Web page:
In an attempt to improve the quality and effectiveness of driver training I was tasked by COMD FORCOMD in mid-2018 to review the Army’s Driver Training System. The review ultimately focussed on priority Lines Of Effort (LOE): governance and assurance of exported training is one of these. Many recommendations were subsequently made through the review; some have been undertaken in other parts of Army and some are not currently affordable. One priority initiative, which is being implemented with endorsement from COMD FORCOMD, is the establishment of Regional Driver Training and Safety Teams (RDTST) in Army’s main regional locations. These RDTST will provide the administrative and governance functions over the majority of exported driver licencing training, allowing units to focus on their own internal training and force generation. The teams will establish course programs for their regional areas based on the demand for licencing requirements, provide course managers and lead instructors for dedicated oversight, facilitate instructor mentoring for unit Training Support Request (TSR) staff, and assist with driver training policy advice – essentially a satellite Chief Driving Instructor (CDI) Cell. The number of TSR from units will be limited, as instructors will be supplemented by dedicated civilian contractors and Army Reserve components in each region to deliver the required driver training. Rather than unit members being required to provide ad-hoc training internally, once fully established, units can simply panel members on to already programmed courses. Further details of the review and the progress AST is making is available on the AST Sharepoint Page (only available on the DPN).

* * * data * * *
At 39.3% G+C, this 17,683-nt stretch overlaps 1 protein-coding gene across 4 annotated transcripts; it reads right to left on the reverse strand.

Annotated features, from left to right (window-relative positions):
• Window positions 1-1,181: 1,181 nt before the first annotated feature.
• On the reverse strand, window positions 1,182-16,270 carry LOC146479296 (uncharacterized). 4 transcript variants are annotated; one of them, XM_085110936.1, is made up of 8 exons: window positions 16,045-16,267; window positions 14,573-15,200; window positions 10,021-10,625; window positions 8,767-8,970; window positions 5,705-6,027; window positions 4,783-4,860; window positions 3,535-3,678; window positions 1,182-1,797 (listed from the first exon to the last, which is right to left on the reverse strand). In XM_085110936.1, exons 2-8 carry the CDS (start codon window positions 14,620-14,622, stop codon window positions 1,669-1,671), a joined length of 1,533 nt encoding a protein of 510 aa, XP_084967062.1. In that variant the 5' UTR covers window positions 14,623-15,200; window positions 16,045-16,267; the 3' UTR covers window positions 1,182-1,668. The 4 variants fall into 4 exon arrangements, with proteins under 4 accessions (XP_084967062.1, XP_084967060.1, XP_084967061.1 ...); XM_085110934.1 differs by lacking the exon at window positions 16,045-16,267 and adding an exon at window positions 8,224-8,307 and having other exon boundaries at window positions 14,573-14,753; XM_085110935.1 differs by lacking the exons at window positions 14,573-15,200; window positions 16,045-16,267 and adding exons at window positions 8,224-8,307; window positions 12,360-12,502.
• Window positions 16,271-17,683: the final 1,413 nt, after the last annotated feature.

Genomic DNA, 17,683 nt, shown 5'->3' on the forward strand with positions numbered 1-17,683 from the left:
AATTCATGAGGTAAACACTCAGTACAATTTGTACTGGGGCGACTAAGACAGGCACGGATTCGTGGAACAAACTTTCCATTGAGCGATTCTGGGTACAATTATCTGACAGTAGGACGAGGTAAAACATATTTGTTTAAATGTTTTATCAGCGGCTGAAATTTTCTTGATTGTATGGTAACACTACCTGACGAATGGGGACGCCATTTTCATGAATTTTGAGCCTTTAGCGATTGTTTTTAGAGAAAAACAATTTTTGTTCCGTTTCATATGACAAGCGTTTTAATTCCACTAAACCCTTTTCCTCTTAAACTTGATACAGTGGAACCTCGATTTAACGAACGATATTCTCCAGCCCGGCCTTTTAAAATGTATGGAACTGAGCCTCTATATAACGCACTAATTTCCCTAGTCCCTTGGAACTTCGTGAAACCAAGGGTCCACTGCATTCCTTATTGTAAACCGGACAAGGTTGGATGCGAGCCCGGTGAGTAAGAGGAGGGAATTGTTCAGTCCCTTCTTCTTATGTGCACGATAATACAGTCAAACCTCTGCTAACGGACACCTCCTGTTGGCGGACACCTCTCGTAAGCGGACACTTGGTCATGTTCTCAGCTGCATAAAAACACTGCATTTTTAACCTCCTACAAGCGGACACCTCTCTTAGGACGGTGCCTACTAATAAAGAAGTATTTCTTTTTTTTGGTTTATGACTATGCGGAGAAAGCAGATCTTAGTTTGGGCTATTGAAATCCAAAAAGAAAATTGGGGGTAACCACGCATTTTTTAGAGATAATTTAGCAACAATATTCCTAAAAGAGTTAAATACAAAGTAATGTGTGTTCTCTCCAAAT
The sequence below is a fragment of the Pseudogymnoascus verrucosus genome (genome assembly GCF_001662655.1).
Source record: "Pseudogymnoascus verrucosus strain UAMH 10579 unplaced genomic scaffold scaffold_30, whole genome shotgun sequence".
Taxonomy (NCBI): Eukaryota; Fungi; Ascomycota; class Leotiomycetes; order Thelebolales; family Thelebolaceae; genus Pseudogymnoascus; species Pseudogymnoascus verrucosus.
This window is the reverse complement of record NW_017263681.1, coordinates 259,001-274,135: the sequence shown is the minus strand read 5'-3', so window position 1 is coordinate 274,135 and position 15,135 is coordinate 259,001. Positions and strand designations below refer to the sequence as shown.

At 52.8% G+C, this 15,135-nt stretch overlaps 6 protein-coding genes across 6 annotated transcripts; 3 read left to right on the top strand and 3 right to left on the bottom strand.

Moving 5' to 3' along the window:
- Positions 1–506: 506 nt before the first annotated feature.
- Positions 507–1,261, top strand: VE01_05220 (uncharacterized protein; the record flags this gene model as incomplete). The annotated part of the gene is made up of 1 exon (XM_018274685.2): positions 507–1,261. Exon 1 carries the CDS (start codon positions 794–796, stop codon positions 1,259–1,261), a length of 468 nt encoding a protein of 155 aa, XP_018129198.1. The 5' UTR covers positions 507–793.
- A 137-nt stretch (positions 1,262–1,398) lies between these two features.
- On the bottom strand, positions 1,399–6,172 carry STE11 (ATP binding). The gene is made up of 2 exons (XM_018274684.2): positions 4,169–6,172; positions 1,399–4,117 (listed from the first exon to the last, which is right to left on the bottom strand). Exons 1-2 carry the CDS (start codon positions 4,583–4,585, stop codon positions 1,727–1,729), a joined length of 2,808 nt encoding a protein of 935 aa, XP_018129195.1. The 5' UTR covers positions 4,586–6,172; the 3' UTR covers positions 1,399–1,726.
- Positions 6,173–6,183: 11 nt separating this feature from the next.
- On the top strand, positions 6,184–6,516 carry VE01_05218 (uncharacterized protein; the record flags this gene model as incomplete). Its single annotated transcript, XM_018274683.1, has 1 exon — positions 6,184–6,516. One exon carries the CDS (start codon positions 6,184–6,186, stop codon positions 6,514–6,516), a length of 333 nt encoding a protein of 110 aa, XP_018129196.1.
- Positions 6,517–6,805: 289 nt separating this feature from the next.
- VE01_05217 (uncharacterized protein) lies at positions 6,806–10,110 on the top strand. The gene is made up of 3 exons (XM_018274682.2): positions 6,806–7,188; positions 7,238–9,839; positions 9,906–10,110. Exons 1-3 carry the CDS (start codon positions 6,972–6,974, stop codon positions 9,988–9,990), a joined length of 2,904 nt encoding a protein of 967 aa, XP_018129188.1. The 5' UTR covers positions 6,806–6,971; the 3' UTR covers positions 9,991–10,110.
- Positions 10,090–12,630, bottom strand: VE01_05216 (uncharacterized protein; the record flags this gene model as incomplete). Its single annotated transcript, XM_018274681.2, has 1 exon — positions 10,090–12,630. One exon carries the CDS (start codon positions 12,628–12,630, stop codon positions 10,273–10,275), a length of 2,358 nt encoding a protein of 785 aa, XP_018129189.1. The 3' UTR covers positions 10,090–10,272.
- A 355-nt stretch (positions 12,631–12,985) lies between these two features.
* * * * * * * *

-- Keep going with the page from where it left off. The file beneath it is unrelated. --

The first team to be established will be in the Townsville region from January 2020, with training to commence from July 2020. Work is currently underway to enable the team to be accommodated within Lavarack Barracks as a regional asset.[2]

We are all striving towards the same outcome – to provide Army with professional and capable soldiers through safe and effective training. A plea from AST to all those delivering exported B vehicle driver training: please ensure that you are aware of what your responsibilities are, understand the basic policy and procedures governing driver training, and ensure those delivering training on your behalf are provided the required support and are conducting the training appropriately. We all understand the pressures of governance in all roles. However, if we don’t get driver training right it can have serious consequences on our culture and reputation as a Defence Force through damage to equipment, injury, or ultimately loss of life to our own personnel or civilians. Adherence to the governance and assurance frameworks around our training systems is one way of providing evidence that while we train as we fight (and training for war has associated risks), overall our training is first class and, ultimately, safe.